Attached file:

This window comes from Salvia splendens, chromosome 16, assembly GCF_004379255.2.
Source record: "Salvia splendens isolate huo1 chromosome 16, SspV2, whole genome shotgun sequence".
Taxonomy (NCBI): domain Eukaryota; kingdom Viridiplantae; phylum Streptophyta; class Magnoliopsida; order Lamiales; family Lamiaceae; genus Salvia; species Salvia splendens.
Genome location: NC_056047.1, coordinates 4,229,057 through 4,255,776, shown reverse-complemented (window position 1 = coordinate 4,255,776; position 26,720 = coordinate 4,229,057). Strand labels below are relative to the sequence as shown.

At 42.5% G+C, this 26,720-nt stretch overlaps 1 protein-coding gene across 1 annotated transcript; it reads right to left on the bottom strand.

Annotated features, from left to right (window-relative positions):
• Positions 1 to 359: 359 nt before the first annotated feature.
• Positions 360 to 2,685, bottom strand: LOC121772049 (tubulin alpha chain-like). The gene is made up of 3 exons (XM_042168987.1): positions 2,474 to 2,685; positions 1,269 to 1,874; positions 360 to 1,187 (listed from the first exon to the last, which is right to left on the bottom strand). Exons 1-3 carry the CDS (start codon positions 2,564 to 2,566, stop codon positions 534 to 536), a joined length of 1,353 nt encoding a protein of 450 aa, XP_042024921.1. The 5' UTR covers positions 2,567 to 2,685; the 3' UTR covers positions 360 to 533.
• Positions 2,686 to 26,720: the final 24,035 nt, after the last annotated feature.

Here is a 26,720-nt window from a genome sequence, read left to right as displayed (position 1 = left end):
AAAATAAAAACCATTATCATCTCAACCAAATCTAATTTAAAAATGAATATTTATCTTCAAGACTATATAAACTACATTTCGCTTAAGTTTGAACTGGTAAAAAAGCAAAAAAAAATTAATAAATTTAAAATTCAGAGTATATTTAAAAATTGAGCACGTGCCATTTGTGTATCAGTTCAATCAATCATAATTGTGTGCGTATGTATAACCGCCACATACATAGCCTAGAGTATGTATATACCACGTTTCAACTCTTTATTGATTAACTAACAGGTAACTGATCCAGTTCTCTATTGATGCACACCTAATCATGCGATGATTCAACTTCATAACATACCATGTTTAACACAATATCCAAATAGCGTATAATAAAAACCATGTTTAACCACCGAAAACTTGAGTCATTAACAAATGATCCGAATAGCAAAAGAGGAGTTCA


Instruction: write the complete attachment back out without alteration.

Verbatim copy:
This window comes from Salvia splendens, chromosome 16, assembly GCF_004379255.2.
Source record: "Salvia splendens isolate huo1 chromosome 16, SspV2, whole genome shotgun sequence".
Taxonomy (NCBI): domain Eukaryota; kingdom Viridiplantae; phylum Streptophyta; class Magnoliopsida; order Lamiales; family Lamiaceae; genus Salvia; species Salvia splendens.
Genome location: NC_056047.1, coordinates 4,229,057 through 4,255,776, shown reverse-complemented (window position 1 = coordinate 4,255,776; position 26,720 = coordinate 4,229,057). Strand labels below are relative to the sequence as shown.

At 42.5% G+C, this 26,720-nt stretch overlaps 1 protein-coding gene across 1 annotated transcript; it reads right to left on the bottom strand.

Annotated features, from left to right (window-relative positions):
• Positions 1 to 359: 359 nt before the first annotated feature.
• Positions 360 to 2,685, bottom strand: LOC121772049 (tubulin alpha chain-like). The gene is made up of 3 exons (XM_042168987.1): positions 2,474 to 2,685; positions 1,269 to 1,874; positions 360 to 1,187 (listed from the first exon to the last, which is right to left on the bottom strand). Exons 1-3 carry the CDS (start codon positions 2,564 to 2,566, stop codon positions 534 to 536), a joined length of 1,353 nt encoding a protein of 450 aa, XP_042024921.1. The 5' UTR covers positions 2,567 to 2,685; the 3' UTR covers positions 360 to 533.
• Positions 2,686 to 26,720: the final 24,035 nt, after the last annotated feature.

Here is a 26,720-nt window from a genome sequence, read left to right as displayed (position 1 = left end):
AAAATAAAAACCATTATCATCTCAACCAAATCTAATTTAAAAATGAATATTTATCTTCAAGACTATATAAACTACATTTCGCTTAAGTTTGAACTGGTAAAAAAGCAAAAAAAAATTAATAAATTTAAAATTCAGAGTATATTTAAAAATTGAGCACGTGCCATTTGTGTATCAGTTCAATCAATCATAATTGTGTGCGTATGTATAACCGCCACATACATAGCCTAGAGTATGTATATACCACGTTTCAACTCTTTATTGATTAACTAACAGGTAACTGATCCAGTTCTCTATTGATGCACACCTAATCATGCGATGATTCAACTTCATAACATACCATGTTTAACACAATATCCAAATAGCGTATAATAAAAACCATGTTTAACCACCGAAAACTTGAGTCATTAACAAATGATCCGAATAGCAAAAGAGGAGTTCA